Guest post by Carlota García Barcala. Carlota G. Barcala is a Trainee at the Directorate General Human Rights and Rule of Law (Criminal Law Cooperation Unit) of the Council of Europe. She is currently finishing her MSc in Comparative Criminal Justice at Leiden University. She can be reached by email at or through LinkedIn Carlota García Barcala.

Armangue, 2021

There are acts that have consequences and they have to be assumed’. With these words, Karima Beinyach, Moroccan Ambassador to Spain, confirmed the suspicions of many academic observers surrounding the humanitarian crisis in Ceuta (Spain), which witnessed the arrival  of over 8,000 immigrants in the span of two days (17th/18th May).

Tensions between Madrid and Rabat had previously escalated following Spain’s decision to provide COVID-19 medical treatment to Brahim Ghali, President of the Sahrawi Arab Democratic Republic (SADR) and secretary-general of the Polisario Front. This guerrilla movement, initially created to counterattack Spanish oppression of African nationalism in the 1970’s, actively opposes Moroccan territorial claims over Western Sahara. Spain’s reception of its ringleader thus led to Morocco’s easing of cross-border security measures, facilitating the irregular entry of thousands of men, women, and minors through land and sea.

This reaction was in line with Moroccan attempts to reinforce its sovereignty over Western Sahara, further bolstered by former President Trump’s recognition of Morocco’s territorial quest in December 2020. The US’s manoeuvre, seeking to increase Israel’s support in the Maghreb, was negatively received in the European Union (EU). Existing tensions, raised by the contested legality of Moroccan exports from occupied Sahrawi lands, were thus heightened.

Over clashing geopolitical interests, migrants have been once more used as an interstate, bargaining chip. The sudden, engineered wave of immigration in Ceuta invites us to revisit the relationship between cross-border mobility management and diplomacy. Can transit countries be considered passive players in border externalisation policies? Is Europe really calling the shots in border management, or have the scales been tipped?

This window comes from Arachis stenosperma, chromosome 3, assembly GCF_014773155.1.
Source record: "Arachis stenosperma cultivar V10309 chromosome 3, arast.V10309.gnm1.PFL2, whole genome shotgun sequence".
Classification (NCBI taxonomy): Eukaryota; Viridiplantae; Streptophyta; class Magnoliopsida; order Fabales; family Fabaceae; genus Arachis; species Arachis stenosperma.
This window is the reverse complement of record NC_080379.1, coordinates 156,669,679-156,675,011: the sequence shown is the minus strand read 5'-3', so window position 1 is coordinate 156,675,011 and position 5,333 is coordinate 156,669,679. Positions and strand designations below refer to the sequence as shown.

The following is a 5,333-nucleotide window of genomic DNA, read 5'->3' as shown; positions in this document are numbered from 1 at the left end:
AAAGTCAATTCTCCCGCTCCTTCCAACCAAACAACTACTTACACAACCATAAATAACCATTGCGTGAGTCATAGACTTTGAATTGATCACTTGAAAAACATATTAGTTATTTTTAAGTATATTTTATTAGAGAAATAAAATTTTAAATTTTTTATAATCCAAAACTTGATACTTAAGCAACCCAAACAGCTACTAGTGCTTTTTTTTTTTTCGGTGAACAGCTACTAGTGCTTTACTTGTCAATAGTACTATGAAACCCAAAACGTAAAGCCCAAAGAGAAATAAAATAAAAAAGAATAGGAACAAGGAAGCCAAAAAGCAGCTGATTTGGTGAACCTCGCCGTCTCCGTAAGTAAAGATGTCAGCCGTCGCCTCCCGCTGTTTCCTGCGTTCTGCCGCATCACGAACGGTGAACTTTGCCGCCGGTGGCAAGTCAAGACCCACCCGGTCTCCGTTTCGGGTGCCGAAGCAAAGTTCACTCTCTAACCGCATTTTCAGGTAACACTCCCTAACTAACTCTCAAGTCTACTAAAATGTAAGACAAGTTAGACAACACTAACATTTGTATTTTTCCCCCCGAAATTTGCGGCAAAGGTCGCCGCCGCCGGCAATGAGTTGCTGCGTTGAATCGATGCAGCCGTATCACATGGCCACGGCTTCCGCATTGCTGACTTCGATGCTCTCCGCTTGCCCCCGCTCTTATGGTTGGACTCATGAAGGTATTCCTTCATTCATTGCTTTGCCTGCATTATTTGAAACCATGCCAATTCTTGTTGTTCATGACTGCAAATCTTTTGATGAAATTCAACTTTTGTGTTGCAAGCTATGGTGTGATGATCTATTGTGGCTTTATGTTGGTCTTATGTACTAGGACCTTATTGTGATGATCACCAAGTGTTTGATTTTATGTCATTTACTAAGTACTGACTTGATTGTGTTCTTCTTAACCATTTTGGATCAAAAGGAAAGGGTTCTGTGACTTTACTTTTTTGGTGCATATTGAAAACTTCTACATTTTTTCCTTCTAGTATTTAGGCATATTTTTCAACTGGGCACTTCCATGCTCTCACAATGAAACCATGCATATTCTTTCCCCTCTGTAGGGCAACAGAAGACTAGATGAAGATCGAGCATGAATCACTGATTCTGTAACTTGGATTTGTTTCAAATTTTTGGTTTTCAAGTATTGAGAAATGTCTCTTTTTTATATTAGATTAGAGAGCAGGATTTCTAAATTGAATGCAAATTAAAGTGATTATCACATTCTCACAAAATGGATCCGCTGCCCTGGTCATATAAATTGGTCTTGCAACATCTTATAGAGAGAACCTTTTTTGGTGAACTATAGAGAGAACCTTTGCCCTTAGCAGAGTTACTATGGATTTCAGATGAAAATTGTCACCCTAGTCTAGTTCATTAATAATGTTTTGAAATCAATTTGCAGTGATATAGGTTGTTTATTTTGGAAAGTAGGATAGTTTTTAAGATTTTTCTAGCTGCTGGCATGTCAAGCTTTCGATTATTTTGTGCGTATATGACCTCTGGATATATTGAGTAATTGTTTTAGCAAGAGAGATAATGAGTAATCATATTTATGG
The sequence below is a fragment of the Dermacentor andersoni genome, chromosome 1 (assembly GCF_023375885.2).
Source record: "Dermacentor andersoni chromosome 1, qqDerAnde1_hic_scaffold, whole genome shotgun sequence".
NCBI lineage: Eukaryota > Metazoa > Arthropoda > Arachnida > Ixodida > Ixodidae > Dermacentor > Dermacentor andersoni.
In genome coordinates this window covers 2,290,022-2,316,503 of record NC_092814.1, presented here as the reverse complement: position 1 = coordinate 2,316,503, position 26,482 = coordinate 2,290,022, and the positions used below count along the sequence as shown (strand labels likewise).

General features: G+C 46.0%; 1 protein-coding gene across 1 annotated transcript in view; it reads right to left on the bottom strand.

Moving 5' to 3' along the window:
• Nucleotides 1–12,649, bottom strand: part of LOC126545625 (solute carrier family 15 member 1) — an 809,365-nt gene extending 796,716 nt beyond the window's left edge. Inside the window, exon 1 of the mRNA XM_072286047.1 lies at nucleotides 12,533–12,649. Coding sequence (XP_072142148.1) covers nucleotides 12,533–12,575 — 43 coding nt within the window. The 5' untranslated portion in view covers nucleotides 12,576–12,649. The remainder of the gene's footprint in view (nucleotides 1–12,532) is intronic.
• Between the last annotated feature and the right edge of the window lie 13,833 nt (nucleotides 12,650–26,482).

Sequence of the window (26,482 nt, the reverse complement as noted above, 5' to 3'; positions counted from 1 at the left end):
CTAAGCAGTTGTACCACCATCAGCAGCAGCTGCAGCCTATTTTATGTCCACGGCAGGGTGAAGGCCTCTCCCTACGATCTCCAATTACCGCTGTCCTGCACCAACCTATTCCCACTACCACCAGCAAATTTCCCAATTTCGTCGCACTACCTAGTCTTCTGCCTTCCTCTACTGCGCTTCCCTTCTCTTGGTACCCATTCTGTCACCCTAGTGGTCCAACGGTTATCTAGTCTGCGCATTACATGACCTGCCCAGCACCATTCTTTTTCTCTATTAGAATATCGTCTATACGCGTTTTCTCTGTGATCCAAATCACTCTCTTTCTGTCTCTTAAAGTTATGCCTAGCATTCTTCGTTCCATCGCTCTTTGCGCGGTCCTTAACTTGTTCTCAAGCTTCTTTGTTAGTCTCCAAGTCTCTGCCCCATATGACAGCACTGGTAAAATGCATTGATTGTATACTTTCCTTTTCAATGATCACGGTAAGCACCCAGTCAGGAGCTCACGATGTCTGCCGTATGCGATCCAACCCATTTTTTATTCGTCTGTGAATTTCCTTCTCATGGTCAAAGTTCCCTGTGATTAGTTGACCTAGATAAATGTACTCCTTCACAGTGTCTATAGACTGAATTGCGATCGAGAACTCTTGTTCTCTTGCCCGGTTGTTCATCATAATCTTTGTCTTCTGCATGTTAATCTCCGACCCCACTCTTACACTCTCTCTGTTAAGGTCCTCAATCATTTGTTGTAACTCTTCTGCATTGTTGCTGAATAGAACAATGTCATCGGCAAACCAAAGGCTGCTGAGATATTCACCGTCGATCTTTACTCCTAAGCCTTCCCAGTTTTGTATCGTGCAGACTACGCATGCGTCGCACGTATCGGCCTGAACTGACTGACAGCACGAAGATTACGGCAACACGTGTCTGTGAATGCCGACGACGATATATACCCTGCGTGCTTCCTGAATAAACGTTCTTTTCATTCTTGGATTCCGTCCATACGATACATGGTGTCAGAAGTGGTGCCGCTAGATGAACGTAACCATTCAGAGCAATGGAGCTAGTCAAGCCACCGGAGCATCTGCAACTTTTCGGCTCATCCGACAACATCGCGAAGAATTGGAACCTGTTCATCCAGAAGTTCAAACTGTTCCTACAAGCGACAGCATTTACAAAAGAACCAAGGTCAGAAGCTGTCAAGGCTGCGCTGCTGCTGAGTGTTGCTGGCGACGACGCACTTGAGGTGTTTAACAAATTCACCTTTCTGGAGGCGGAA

But first, let’s unravel the Western-Sahara conflict.

Western Sahara, located in the north-western African coast, is a former Spanish colony. In 1965, the United Nations urged the colonial government to decolonize the area and hold a referendum on self-determination for the native population (Sahrawis). However, two other countries showed interest in these territories: Morocco and Mauritania. This confrontation ended up before the International Court of Justice, which reaffirmed the Sahrawis’ right to self-determination (1975). Despite this, Spain relinquished control to a joint Moroccan-Mauritanian administration in November 1975, formally abandoning the conflict in 1976.

This foreign administration was firmly opposed by the Polisario Front. Military confrontation thus broke between the two sides, with Mauritania ceasing its sovereignty claims in 1978 and Algeria supporting the guerrilla forces (the SADR had eventually been proclaimed from the Polisario’s headquarters in Tindouf). The fight between Moroccan forces and the Polisario Front only deescalated in 1991, with the declaration of a ceasefire and the deployment of a UN mission to organise a referendum (MINURSO).

Forty years later, Western Sahara remains on the UN’s Non-Self-Governing Territories list, with most of its territories illegally occupied by Morocco. Exploitation of its resources (rich in phosphates and fishing banks) has continued with the connivence of the international community, including the EU.

OCHA, 2021

There will be more’: the perils of border externalisation

Erdogan’s statement following the opening of the Turkish border in March 2020 (which prompted the arrival of over 10,000 refugees to Greece) illustrates the (political) downsides of EU migration policy. The latter is heavily reliant on ‘border externalisation’ policies. These practices enclose the provision of financial, material (border-management technology) and logistical (police and military patrols) support to bordering countries. These resources are then deployed by ‘transit’ nations to manage migration influxes to Europe (‘host’ countries), thus extending migration control off-shore. The EU-Turkey Declaration in 2016 or the 2017 Italy-Libya Memorandum of Understanding are both good examples of this framework (specifically in response to the Syrian refugee crisis of 2015).